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Today I pass a personal milestone . . . er, year stone, so the editors in Tugster Tower allow me to veer off topic . . .  first, to muse about the effect of picking up a camera and navigating life with it.  While I mostly photograph “sixth boro … and beyond” things that float, getting to and returning from the waters, sometimes I see other surfaces that beckon.  I love murals, especially.  That’s what these are.

First, I’d like to commend Monir’s Deli for a really smart mural.  I’ve never a sandwich from Monir, but the references in this strange assemblage of images compel me one of these days to stop by.  The mural also shows up in this profile of my neighborhood.   Yes, this is NYC . . .

Ditto.  Monir is in Queens, and Sofia’s on Staten Island.  I wonder who painted this first woman in a cocktail glass.  And where, when?  As with Monir’s place, I should stop by Sofia’s one of these days.

This mural was in Harrisburg PA.  I’m not sure what the reference is, but it was s a warm image on a cold day.

The rest here come from Bushwick Brooklyn.  The area at the head of Newtown Creek is certainly worth a visit.  Tagster 5 was based on a walk around there.

I find the one below disturbing.

Here below, I love the incongruity of ballet and boxing.  This outfit suggests some choreography needs doing . . . or improvising.

This is two murals:  one on the side of a truck and another behind it, painted onto the side of a building, with a sidewalk in between.

Here’s the same location shot 20′ to the left.

The chainlink fence adds a layer here.

And finally, the figure in the pigtails appears to be admiring–like me– the colorful foliage painted onto the building at the corner of Jefferson and St. Nicholas.

All photos by Will Van Dorp, taken while on the journey.

Here’s another focus for murals in the county where I grew up.

 

Click here for the 43 previous posts if you don’t understand the title.  If your thoughts on being the image below were of high heels sans the rest of the impractical shoe, mine were the same.  Of course, you can read Weeks 526 clear as day, so  . . . whatzit?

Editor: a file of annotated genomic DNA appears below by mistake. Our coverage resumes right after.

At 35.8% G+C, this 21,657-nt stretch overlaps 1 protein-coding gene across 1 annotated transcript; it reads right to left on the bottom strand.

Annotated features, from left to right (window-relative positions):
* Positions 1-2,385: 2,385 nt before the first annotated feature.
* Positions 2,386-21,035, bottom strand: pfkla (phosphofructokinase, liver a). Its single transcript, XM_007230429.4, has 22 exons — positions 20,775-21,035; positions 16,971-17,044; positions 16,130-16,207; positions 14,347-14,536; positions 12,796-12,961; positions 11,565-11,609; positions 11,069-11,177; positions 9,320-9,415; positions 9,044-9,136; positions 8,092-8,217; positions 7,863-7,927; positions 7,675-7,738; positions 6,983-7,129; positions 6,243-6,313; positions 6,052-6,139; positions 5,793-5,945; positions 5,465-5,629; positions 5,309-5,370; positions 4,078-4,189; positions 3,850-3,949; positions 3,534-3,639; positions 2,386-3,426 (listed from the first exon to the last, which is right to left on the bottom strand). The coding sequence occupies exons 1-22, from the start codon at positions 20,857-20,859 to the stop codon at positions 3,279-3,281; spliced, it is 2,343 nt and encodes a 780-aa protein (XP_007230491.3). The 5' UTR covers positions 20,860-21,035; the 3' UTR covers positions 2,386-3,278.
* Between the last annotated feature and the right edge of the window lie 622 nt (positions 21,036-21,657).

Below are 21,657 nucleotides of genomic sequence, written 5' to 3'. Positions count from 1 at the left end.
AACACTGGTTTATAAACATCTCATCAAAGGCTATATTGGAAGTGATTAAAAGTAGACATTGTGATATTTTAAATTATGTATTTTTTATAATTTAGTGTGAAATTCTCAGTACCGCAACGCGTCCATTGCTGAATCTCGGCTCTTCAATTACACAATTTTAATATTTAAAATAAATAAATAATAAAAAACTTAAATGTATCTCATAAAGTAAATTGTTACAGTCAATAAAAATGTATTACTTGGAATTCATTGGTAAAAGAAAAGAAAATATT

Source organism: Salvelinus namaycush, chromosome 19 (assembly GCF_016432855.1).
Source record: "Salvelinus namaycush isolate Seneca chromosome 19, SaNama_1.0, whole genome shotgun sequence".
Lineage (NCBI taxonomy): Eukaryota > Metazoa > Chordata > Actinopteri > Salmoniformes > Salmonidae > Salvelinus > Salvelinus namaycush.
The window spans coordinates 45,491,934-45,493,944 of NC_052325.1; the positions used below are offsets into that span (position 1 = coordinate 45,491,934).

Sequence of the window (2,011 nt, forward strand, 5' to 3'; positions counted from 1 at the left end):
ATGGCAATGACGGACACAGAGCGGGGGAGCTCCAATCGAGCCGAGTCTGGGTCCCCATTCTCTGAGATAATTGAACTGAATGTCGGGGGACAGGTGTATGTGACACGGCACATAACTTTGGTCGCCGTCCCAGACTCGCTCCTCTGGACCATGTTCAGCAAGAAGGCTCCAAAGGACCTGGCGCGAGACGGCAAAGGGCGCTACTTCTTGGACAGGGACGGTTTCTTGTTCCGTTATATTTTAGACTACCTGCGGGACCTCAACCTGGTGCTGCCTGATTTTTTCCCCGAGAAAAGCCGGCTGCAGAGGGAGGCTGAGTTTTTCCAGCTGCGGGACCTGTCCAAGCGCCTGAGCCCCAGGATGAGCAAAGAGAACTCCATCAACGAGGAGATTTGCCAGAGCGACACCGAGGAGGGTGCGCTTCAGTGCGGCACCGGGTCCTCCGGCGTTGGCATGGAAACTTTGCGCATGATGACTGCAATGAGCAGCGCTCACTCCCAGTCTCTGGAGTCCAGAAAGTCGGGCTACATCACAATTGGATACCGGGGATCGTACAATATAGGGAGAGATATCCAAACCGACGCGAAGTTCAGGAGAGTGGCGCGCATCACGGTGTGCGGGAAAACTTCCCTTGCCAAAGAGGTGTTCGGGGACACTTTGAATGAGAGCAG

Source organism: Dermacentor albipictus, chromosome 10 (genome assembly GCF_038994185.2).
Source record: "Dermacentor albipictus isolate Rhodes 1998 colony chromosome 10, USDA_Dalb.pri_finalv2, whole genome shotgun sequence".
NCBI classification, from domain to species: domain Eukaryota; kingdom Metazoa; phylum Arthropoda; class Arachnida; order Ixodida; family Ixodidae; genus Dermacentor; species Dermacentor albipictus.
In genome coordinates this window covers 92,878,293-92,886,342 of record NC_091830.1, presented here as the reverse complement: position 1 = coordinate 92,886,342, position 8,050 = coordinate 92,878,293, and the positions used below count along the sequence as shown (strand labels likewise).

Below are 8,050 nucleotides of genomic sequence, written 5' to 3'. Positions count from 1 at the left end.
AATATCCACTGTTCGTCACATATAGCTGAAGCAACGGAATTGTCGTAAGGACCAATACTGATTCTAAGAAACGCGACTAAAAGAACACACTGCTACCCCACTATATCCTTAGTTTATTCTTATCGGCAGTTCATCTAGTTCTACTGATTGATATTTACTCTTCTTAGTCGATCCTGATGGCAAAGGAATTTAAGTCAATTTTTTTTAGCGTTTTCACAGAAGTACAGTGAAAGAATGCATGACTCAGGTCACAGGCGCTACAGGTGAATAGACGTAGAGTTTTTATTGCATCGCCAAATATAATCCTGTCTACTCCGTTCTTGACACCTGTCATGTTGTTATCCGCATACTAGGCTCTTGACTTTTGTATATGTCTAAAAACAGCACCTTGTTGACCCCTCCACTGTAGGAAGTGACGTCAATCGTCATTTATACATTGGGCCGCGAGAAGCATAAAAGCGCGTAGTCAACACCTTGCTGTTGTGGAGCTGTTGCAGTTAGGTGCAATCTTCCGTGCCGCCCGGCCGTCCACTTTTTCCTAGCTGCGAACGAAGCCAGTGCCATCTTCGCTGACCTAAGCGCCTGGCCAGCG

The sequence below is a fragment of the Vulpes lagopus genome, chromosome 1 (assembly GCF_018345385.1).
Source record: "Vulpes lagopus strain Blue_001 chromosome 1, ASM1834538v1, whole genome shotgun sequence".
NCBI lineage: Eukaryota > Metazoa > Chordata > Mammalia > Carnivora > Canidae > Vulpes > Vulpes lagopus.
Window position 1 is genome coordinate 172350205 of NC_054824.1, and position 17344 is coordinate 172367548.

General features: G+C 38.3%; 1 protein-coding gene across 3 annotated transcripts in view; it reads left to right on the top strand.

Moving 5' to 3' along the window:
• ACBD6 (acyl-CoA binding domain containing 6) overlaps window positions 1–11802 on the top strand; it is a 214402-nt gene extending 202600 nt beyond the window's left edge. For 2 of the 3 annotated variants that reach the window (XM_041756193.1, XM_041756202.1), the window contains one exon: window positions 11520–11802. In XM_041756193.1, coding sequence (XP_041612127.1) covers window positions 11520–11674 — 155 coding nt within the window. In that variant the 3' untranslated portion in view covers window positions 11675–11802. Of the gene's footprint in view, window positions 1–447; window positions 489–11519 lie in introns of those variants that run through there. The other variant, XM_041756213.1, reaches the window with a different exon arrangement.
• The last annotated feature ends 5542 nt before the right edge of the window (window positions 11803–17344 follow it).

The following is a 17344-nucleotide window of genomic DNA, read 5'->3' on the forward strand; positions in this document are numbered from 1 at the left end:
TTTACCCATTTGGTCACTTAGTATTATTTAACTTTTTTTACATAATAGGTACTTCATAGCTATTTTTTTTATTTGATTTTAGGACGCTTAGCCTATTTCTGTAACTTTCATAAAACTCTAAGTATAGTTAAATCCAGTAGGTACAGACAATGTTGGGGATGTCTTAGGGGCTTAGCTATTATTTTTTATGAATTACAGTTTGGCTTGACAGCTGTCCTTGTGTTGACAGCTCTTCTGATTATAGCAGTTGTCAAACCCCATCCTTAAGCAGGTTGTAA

Here’s a bit more context.  That’s the Hudson River, old pilings for old Pier 55, I believe, just north of old Pier 54.

Piers of Manhattan once welcomed ships and ferries, cargo and passengers transitioned between land and water there.   Then people patterns changed and these piers little by little have transformed.

So what is it?!@#@!!

Come back in a few years and hang out at new Pier 55, the on–then off–then on again park idea funded for $250 million by Barry Diller.   The project reminds me of the vessel, another Heatherwick Studio creation.

All photos by Will Van Dorp, with a cell phone.   I’ve been losing a grip on patterns these days myself.

Before I started blogging, Pier 54 hosted the Nomadic Museum, for a half year or so.  I loved it.

 

WTGB-105 Neah Bay was the first vessel I saw along the Chicago shore . . . and thanks to a friend,

I decided that I needed to see the vessel beyond the lighthouse close up.

Previously, I’d seen it, but just imagined it was a replica.

Indeed not.  As it turns out, Abby has been Columbia Yacht Club ship since 1983.

Abegweit has a such noteworthy history that I wonder if

photos exist of her transit from the Maritimes to Chicago in 1983 . . .

Along the Chicago River, this classy wooden boat begs me to find out more info.

I then turned inland, where this poster lured me into the Chicago Cultural Center.  I knew of Alexis Rockman’s “Manifest Destiny” in the Brooklyn Museum.  I’d heard that among his many projects he was doing a well-researched series on the Great Lakes…

Six huge 5′ by 12′ panels and twice as many slightly smaller watercolors made up an exhibit.  As testimony to Alexis Rockman’s research, each panel had a key

or caption like this.

All photos by Will Van Dorp, who is satisfied with just seeing northern and central Chicago.

 

As this blog evolves, I sometimes try to show what’s up in those hills, as seen from the hills like this one in March 2017, instead of

what you see in instances when then light is unfavorable.

Olana is the hilltop mansion above the Rip Van Winkle Bridge, built by an artist whose commercial success allowed him to travel, become inspired by the 19th century “near east,” and scrap his plans to engage architect Richard Morris Hunt and instead design and build a neo-Persian palace on the site where once he painted with his mentor Thomas Cole, whose home was just across the bridge in Catskill.

The photo below looks down the Hudson Valley toward the south.

This looks along the south side of the house facing west and the town of Catskill.  Kaaterskill Falls is lost somewhere below the front of the jet trail.

Looking out a south side window, there’s a northbound tug/barge just barely visible.

Directly behind me are these treasures.  Mark Twain–see his own house here— once stood on that stage and discoursed on all things wise, hilarious, exotic,  and jaundiced.

I used the word “treasure” above because here’s a closer-up of that unit approaching from the south–it’s Pearl Coast with a cement barge.